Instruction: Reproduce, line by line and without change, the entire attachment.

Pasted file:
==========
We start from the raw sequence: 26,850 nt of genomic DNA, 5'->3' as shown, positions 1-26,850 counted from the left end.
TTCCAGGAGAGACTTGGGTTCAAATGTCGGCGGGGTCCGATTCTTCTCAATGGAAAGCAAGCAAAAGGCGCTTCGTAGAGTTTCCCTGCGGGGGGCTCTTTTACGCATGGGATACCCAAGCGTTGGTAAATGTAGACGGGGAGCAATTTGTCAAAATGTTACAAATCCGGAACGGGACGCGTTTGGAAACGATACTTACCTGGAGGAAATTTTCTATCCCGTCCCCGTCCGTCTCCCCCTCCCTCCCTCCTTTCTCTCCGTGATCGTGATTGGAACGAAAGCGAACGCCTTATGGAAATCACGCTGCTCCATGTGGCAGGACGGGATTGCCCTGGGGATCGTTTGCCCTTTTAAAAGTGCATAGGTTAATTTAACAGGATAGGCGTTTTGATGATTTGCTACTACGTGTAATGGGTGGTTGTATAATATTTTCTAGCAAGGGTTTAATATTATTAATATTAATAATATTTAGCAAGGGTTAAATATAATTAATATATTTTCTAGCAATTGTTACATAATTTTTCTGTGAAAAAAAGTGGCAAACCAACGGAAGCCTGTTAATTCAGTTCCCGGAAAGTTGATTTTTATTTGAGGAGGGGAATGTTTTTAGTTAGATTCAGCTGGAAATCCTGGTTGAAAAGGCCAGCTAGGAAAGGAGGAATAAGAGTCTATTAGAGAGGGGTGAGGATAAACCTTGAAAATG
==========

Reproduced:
We start from the raw sequence: 26,850 nt of genomic DNA, 5'->3' as shown, positions 1-26,850 counted from the left end.
TTCCAGGAGAGACTTGGGTTCAAATGTCGGCGGGGTCCGATTCTTCTCAATGGAAAGCAAGCAAAAGGCGCTTCGTAGAGTTTCCCTGCGGGGGGCTCTTTTACGCATGGGATACCCAAGCGTTGGTAAATGTAGACGGGGAGCAATTTGTCAAAATGTTACAAATCCGGAACGGGACGCGTTTGGAAACGATACTTACCTGGAGGAAATTTTCTATCCCGTCCCCGTCCGTCTCCCCCTCCCTCCCTCCTTTCTCTCCGTGATCGTGATTGGAACGAAAGCGAACGCCTTATGGAAATCACGCTGCTCCATGTGGCAGGACGGGATTGCCCTGGGGATCGTTTGCCCTTTTAAAAGTGCATAGGTTAATTTAACAGGATAGGCGTTTTGATGATTTGCTACTACGTGTAATGGGTGGTTGTATAATATTTTCTAGCAAGGGTTTAATATTATTAATATTAATAATATTTAGCAAGGGTTAAATATAATTAATATATTTTCTAGCAATTGTTACATAATTTTTCTGTGAAAAAAAGTGGCAAACCAACGGAAGCCTGTTAATTCAGTTCCCGGAAAGTTGATTTTTATTTGAGGAGGGGAATGTTTTTAGTTAGATTCAGCTGGAAATCCTGGTTGAAAAGGCCAGCTAGGAAAGGAGGAATAAGAGTCTATTAGAGAGGGGTGAGGATAAACCTTGAAAATG